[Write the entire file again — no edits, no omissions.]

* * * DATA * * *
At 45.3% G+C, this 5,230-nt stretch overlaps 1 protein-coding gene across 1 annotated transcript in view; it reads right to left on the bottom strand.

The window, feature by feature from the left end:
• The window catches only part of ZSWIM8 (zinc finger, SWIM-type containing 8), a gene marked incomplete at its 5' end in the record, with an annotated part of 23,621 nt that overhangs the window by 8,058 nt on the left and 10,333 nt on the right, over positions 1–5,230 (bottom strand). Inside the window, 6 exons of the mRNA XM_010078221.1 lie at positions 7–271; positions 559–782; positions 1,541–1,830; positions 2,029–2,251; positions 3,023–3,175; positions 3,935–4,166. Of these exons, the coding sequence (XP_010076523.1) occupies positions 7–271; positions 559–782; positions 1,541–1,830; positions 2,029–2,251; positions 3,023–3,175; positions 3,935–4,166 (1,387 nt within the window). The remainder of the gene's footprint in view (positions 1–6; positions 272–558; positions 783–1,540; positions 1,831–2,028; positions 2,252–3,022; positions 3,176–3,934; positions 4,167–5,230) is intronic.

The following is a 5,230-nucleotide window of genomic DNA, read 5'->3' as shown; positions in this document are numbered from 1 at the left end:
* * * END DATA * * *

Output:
At 45.3% G+C, this 5,230-nt stretch overlaps 1 protein-coding gene across 1 annotated transcript in view; it reads right to left on the bottom strand.

The window, feature by feature from the left end:
• The window catches only part of ZSWIM8 (zinc finger, SWIM-type containing 8), a gene marked incomplete at its 5' end in the record, with an annotated part of 23,621 nt that overhangs the window by 8,058 nt on the left and 10,333 nt on the right, over positions 1–5,230 (bottom strand). Inside the window, 6 exons of the mRNA XM_010078221.1 lie at positions 7–271; positions 559–782; positions 1,541–1,830; positions 2,029–2,251; positions 3,023–3,175; positions 3,935–4,166. Of these exons, the coding sequence (XP_010076523.1) occupies positions 7–271; positions 559–782; positions 1,541–1,830; positions 2,029–2,251; positions 3,023–3,175; positions 3,935–4,166 (1,387 nt within the window). The remainder of the gene's footprint in view (positions 1–6; positions 272–558; positions 783–1,540; positions 1,831–2,028; positions 2,252–3,022; positions 3,176–3,934; positions 4,167–5,230) is intronic.

The following is a 5,230-nucleotide window of genomic DNA, read 5'->3' as shown; positions in this document are numbered from 1 at the left end: